Can More Guns Lead to Less Deaths?

By Matthieu Ricard on September 07, 2012

Another tragic mass killing took place in the United States in Colorado. It caused the death of 12 people and wounded 58 others. It happened only 17 miles away from the Columbine High School where 12 students were shot dead by two other students in 1999.

These kinds of incidents should make the American people think again about their laws that do not limit or regulate properly the sales of guns, including automatic and war weapons. In some states, anyone who does not have a criminal record can step into a number of gun stores and buy a whole arsenal of deadly weapons. Instead of moving towards an increase in regulation, the tendency in some states, such as Texas, is to actually decrease these regulations and thus further facilitate the acquisition of weapons. The National Rifle Association has 4.3 million members that make it one of the most effective lobbyists in Washington.

According to a 2011 Gallup Poll, a record-low 26% of Americans favor a legal ban on the possession of handguns in the United States (other than by police and other authorized people). Additionally, support for the broader concept of making gun laws stricter is at its lowest (43%). Forty-four percent prefer that gun laws be kept as they are now, while 11% favor less strict laws.

Among the politicians a few, most notably New York City Mayor Michael Bloomberg, reacted to the Aurora massacre by stressing the need to improve gun control: ‟Soothing words are nice, but maybe it's time that the two people who want to be President of the United States stand up and tell us what they are going to do about it, because this is obviously a problem across the country.”

After the shooting in the movie theater at Aurora in Colorado, people grieved, stressed the need for communities to work together, for justice to be done, etc. However, very few among those interviewed on radio and TV programs raised the point that, with guns flooding the place and getting easily into the hands of crazed people, such dramas are bound to happen again and again.

What is amazing is that the demand for guns has increased 43% in the week following the ‟Batman” shooting! Far from being disgusted with the causes of the bloodbath, ordinary American people from Colorado rushed to arm themselves. There was also an increase in the number of people who want to learn how to shoot. The Republican presidential candidate, Mitt Romney, declared that there was no need to change the laws.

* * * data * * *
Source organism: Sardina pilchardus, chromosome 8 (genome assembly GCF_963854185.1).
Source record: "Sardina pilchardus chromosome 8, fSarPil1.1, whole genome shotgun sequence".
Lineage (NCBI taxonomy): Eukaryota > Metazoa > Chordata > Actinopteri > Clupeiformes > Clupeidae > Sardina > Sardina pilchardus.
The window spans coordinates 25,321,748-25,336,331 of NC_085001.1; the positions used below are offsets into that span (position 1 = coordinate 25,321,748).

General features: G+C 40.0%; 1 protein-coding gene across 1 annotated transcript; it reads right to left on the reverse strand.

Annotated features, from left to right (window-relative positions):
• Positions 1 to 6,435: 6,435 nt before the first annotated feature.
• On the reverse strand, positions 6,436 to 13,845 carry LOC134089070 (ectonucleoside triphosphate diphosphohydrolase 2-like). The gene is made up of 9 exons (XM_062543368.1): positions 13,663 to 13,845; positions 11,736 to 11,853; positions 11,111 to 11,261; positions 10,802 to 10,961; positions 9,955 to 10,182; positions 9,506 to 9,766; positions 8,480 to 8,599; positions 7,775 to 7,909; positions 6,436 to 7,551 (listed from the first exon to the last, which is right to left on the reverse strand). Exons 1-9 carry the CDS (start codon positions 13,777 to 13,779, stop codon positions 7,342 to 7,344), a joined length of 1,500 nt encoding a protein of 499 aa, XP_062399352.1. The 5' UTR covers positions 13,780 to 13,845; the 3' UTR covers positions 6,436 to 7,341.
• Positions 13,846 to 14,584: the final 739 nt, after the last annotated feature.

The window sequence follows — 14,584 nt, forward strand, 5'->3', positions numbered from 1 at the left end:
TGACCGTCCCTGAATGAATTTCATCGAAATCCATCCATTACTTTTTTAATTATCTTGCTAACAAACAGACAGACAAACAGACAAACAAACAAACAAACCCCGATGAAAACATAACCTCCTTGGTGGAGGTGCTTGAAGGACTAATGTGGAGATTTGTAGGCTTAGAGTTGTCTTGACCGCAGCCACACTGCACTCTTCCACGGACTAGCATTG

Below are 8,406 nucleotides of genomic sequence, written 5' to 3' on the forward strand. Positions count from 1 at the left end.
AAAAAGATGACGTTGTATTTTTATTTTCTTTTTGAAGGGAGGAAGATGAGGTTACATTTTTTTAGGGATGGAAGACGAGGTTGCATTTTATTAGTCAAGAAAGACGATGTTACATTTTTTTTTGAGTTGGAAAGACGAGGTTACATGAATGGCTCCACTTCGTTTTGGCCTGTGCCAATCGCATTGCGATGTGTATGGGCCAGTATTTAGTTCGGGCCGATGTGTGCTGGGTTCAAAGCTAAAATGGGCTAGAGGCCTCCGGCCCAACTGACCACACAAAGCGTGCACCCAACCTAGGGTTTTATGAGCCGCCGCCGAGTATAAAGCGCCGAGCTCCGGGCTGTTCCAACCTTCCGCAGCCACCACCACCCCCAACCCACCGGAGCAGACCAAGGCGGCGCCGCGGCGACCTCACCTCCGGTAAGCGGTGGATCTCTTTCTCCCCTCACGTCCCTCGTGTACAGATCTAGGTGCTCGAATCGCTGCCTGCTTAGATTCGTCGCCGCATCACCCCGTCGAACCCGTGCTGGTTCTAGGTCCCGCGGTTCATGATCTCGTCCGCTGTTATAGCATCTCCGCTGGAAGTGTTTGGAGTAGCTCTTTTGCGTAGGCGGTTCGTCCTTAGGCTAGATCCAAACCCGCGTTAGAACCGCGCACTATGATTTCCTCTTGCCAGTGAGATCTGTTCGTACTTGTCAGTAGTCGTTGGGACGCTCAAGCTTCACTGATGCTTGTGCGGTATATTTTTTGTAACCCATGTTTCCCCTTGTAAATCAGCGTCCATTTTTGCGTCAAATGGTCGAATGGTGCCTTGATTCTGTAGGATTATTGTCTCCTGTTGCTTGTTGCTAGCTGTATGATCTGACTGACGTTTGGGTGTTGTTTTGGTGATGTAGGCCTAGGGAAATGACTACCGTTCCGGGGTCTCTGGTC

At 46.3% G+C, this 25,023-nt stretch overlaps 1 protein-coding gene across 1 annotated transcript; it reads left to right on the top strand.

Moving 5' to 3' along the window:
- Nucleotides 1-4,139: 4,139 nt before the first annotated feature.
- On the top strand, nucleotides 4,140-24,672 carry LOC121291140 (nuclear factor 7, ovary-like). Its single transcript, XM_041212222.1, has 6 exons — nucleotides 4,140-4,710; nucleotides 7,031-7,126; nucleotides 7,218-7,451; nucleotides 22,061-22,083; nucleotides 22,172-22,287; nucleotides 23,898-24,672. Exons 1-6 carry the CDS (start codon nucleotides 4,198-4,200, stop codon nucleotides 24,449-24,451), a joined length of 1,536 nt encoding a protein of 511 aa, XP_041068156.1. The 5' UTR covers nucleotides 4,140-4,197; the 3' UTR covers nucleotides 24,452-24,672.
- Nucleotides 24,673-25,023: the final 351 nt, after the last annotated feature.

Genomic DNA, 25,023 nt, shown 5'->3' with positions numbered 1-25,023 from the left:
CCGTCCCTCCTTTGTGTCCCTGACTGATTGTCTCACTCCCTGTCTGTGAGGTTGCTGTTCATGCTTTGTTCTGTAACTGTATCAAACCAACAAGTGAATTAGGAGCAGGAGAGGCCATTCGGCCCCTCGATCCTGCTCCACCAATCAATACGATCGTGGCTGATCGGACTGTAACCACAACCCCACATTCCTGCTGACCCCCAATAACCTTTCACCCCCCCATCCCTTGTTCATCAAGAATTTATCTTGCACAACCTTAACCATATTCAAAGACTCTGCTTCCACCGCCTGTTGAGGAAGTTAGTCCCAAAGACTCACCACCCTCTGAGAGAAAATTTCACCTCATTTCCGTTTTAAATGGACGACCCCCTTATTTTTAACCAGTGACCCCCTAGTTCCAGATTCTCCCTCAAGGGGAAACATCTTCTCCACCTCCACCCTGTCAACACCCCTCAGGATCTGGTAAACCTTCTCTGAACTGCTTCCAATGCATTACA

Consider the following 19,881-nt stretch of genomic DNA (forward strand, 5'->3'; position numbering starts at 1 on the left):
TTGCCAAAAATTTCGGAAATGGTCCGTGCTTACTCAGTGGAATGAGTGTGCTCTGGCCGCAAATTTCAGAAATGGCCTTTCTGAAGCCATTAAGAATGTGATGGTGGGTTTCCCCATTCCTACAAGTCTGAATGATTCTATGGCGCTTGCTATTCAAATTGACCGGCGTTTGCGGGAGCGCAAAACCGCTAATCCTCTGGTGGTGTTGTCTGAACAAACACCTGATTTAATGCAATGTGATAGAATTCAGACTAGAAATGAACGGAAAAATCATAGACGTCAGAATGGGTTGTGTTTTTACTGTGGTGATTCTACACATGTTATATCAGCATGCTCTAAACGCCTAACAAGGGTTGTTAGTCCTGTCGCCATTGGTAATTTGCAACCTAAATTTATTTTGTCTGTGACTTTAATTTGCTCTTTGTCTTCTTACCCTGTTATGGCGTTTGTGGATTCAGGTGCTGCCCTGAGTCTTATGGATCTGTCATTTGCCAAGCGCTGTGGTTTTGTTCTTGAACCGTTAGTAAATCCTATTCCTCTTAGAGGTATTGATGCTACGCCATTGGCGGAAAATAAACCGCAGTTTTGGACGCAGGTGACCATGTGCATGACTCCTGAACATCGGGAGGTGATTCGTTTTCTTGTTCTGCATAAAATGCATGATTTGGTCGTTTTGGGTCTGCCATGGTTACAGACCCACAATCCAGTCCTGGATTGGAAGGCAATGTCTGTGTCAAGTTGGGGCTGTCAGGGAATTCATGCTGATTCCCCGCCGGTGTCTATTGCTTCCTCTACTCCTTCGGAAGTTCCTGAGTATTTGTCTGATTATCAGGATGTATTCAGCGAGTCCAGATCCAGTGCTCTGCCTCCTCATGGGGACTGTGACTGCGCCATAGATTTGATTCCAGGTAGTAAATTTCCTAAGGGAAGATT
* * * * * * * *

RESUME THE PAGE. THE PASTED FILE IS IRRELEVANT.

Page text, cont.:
A gun shop owner in downtown Denver, Colorado, told the BBC Radio: ‟It is true that we have seen a big jump in sales. I was not surprised; we expected that. People tend to take more responsibility for their own protection.” The gun seller seems to believe that the more arms there are, the more we will be safe, and he added, ‟You see terrible incidents happen in gun free zones, not in places where everybody is armed. I think it would have been better if there had been more people bearing arms in the cinema. They could have shot down the aggressor.” Back to the Wild West!

As CNN commentator Fareed Zakaria wrote: ‟The United States stands out from the rest of the world not because it has more nutcases — I think we can assume that those people are sprinkled throughout every society equally — but because it has more guns. The map below shows the average number of firearms per 100 people. Most of the world is shaded light green (countries where there are between zero and 10 guns per 100 citizens). In dark brown, you have the countries with more than 70 guns per 100 people. The U.S. is the only country in that category. In fact, the last nationwide Small Arms Survey showed there are 88 guns for every 100 Americans. Yemen is second at 54. Serbia and Iraq are among the other countries in the top 10. Thus the United States hosts 5% percent of the world's population and 50% percent of the guns.

James Holmes, the killer, bought $2,000 worth of deadly weapons at a local shop and 6,000 rounds of ammunition over the Internet. That is easy to do. One click away! If having more weapons is such a good thing for public safety, one wonders why in Western Europe where weapons sale to private citizens is highly restricted, there are on average 10 times fewer deaths by firearms than in the United States. The U.S has 10 times more homicides per 100,000 people than India and 20 times as many as Australia and England.